In the Social Mentoring program, a first-year faculty member is paired with another, relatively new faculty member to help the latter make social contacts outside his or her own department. These pairs meet at least twenty times during the year over coffee, lunch, a walk, a workout, going to chapel, attending an athletic event, etc. The primary focus of the program is the development of collegiality, but informal advice and information will undoubtedly also be exchanged.
- Each pair should attempt to meet weekly during Fall quarter and every other week during winter and spring quarters. These meetings need not be long or formal; ten minutes is fine.
- The mentor should send regular, brief reports to the Director of the Center for Scholarship and Faculty Development, Dr. Margaret Diddams email@example.com
- Each pair should participate in a social engagement once a quarter.
- Both mentor and mentee will complete an evaluation at the conclusion of the year.
Resources for Mentors:
- The Center will reimburse up to $250 in expenses related to mentoring activities. There are no restrictions on how you spend this money, other than the fact that you will need to provide a receipt for every expense.
- Ideas: breakfast, lunch, coffee, a movie-outing, a soccer game, an art exhibit, a concert, a play, running or walking together - be creative!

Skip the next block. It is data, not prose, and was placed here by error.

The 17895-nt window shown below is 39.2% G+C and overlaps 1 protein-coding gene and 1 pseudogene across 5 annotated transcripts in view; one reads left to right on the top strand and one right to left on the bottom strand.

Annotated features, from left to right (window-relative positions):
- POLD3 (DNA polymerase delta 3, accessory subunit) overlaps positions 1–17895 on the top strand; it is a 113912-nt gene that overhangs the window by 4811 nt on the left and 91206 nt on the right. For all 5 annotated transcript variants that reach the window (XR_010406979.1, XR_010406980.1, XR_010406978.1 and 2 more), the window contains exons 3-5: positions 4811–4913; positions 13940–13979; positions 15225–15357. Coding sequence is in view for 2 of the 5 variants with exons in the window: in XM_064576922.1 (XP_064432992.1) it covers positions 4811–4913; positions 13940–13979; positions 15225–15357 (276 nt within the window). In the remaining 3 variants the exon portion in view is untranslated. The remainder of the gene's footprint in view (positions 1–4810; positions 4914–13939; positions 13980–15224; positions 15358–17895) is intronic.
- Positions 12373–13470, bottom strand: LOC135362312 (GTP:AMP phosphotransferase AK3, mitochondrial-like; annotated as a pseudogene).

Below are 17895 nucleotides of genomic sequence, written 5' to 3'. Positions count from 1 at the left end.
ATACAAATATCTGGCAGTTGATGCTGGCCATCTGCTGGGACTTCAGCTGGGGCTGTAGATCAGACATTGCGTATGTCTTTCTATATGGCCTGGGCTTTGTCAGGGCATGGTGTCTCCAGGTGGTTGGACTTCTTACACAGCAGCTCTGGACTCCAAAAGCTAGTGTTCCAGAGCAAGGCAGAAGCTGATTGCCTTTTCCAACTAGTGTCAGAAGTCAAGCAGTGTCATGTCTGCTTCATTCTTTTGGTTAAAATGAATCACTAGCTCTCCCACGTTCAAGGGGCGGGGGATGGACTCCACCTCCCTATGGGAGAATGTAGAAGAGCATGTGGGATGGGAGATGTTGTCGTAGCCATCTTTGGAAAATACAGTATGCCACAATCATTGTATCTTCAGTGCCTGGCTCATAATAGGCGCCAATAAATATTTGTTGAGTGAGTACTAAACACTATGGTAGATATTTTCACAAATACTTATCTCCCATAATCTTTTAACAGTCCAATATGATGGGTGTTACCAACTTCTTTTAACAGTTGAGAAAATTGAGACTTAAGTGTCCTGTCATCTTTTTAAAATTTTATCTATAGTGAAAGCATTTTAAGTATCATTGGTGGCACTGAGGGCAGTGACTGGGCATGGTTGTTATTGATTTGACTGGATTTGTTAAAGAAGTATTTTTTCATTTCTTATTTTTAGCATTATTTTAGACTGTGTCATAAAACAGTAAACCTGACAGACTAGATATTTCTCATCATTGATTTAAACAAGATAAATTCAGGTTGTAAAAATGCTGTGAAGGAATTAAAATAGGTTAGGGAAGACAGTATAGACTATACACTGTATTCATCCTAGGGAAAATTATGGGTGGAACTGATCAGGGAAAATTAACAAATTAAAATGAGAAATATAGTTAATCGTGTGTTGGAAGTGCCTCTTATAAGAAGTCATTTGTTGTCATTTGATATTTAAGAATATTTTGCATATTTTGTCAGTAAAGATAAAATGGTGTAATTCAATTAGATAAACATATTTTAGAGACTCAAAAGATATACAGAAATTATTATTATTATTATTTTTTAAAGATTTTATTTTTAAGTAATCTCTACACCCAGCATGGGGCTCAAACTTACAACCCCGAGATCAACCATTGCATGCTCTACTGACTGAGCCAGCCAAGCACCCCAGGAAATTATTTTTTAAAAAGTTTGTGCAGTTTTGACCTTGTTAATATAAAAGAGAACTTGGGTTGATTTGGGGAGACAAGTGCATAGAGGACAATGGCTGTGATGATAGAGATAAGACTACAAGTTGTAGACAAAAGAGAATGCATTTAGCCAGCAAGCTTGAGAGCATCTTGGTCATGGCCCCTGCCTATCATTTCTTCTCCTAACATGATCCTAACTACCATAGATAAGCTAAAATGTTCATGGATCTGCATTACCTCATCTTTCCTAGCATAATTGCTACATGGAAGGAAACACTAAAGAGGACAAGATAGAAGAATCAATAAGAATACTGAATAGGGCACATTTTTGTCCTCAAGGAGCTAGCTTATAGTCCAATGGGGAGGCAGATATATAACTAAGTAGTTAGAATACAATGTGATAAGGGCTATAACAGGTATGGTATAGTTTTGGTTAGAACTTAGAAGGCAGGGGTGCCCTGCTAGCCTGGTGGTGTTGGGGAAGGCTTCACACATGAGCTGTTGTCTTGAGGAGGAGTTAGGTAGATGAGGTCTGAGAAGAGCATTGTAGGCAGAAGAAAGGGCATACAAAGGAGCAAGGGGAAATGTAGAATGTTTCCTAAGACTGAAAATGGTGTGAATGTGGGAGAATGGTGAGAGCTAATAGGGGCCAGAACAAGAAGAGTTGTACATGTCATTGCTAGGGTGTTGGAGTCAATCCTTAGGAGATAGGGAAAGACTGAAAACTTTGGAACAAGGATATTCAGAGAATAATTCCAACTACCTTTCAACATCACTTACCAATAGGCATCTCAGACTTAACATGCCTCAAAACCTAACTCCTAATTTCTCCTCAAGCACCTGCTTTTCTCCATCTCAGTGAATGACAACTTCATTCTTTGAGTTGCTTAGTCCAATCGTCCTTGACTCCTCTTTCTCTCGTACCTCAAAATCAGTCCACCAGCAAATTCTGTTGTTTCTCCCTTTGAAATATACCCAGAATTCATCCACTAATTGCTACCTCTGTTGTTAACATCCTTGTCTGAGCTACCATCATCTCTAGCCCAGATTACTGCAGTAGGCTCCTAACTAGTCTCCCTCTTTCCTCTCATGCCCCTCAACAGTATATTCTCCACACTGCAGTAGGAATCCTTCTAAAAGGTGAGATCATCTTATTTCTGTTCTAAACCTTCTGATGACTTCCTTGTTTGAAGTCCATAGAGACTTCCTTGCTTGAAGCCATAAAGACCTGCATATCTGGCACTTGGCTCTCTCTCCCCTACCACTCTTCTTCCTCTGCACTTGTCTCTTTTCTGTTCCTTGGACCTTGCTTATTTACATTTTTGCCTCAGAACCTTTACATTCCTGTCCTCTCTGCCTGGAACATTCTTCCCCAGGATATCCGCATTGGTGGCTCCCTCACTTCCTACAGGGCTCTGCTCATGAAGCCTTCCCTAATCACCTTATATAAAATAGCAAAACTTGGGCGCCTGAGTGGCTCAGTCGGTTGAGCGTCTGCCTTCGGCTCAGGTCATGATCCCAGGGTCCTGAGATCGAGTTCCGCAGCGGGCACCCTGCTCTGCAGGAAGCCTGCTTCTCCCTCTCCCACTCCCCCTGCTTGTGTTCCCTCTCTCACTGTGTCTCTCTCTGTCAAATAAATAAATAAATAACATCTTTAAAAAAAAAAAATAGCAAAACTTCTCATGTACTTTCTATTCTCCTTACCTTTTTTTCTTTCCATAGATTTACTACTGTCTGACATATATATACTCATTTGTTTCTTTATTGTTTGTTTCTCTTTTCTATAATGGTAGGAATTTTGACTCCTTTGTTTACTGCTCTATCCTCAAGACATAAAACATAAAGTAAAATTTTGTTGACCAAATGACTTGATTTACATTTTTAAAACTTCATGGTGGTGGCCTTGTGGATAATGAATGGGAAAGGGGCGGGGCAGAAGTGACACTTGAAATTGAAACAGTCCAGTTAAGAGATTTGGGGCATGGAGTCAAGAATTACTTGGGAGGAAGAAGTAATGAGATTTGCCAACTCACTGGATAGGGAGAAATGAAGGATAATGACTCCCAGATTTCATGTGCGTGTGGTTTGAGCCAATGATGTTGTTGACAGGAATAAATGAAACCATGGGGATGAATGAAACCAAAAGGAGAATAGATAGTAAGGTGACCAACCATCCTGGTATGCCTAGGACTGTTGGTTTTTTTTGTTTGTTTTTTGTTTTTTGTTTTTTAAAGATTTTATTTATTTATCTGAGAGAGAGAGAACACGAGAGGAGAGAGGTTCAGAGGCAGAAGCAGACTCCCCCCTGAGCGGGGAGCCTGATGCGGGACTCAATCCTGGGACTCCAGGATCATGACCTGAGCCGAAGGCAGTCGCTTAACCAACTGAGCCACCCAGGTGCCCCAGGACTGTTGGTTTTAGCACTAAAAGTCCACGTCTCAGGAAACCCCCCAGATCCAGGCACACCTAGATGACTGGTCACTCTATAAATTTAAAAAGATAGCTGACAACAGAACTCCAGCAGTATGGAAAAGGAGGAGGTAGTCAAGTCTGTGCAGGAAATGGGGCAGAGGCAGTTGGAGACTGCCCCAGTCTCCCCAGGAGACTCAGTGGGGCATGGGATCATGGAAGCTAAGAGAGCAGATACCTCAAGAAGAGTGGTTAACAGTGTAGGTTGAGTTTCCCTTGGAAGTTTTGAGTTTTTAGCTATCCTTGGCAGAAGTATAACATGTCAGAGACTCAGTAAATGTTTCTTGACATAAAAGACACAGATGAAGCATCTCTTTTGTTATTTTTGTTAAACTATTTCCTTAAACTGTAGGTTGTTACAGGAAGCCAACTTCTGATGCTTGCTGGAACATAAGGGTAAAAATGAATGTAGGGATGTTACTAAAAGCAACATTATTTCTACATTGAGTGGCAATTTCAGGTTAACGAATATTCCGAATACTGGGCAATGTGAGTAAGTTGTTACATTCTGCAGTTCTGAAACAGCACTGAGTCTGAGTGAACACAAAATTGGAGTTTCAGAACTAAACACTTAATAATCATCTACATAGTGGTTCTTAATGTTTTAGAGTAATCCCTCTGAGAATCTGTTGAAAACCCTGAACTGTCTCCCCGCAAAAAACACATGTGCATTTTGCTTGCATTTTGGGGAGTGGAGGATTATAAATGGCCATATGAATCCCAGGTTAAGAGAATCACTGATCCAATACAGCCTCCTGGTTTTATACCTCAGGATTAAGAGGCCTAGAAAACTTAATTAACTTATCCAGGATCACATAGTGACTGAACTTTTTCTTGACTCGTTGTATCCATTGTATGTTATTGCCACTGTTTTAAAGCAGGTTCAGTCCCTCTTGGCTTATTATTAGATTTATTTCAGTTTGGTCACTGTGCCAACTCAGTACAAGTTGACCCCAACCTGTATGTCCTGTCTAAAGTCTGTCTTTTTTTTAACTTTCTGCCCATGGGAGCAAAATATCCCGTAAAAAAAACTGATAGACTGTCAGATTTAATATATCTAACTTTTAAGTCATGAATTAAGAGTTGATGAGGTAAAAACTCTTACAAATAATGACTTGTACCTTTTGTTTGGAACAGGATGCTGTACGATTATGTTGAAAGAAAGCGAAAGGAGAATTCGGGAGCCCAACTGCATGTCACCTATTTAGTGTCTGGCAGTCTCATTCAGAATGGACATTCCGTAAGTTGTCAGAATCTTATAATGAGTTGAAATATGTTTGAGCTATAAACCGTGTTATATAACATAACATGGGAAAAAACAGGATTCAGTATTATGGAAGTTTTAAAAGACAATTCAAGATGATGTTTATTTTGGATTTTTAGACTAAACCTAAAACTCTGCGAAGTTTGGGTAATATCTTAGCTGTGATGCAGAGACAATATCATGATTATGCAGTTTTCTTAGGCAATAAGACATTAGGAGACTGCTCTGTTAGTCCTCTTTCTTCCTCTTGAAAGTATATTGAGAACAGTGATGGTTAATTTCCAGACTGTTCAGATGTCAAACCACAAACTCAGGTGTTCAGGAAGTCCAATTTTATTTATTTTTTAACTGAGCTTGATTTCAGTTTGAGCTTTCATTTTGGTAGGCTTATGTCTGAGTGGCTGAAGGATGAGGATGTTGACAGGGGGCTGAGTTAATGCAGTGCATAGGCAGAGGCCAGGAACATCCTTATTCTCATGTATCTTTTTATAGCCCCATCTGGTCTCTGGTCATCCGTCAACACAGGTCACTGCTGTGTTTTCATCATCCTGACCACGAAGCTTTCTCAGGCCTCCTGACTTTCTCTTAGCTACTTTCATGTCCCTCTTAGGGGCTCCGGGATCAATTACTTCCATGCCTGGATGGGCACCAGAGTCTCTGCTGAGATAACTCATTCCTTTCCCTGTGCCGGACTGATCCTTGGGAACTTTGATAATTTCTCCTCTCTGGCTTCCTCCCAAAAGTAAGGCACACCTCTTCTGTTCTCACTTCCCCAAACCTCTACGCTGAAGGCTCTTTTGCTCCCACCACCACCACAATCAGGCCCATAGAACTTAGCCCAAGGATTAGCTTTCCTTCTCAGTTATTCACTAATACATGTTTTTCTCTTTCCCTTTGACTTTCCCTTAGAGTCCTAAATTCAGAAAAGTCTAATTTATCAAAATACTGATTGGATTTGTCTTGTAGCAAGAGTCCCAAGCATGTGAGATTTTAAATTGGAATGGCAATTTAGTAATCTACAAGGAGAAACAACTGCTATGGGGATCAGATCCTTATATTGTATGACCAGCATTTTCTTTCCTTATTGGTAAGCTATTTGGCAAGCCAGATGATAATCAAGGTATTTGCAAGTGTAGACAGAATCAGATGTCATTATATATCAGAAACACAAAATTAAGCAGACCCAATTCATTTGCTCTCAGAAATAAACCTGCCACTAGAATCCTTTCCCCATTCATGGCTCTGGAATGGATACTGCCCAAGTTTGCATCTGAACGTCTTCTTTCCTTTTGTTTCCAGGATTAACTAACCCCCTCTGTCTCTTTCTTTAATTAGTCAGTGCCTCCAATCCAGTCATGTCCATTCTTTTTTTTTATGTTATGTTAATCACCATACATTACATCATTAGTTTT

- Turn the original receipts in to Anna Miller at the Center for processing by June 30.
- Talk to Dr. Margaret Diddams if you feel that the relationship is not working out or you need more ideas about things to talk about or if you encounter a very serious problem.
- Start with small talk -- How are you doing? What happened this week?
- Be an active listener rather than a mere dispenser of facts
- Rather than giving directive advice, report what you have found helpful in a certain situation, or what you have seen others do
- Suggest other places to turn for help, i.e.: "perhaps you should talk to your department chair about that." "It sounds as if this student might need to be referred to the Center for Learning."
- Share your own good and bad first-year experiences. Assure the faculty member that she or he is not alone.
- Possible topics: teaching, scholarship, emotional or spiritual issues, university resources, community practices (Seattle or SPU), finding a church, time management, academic policies, etc.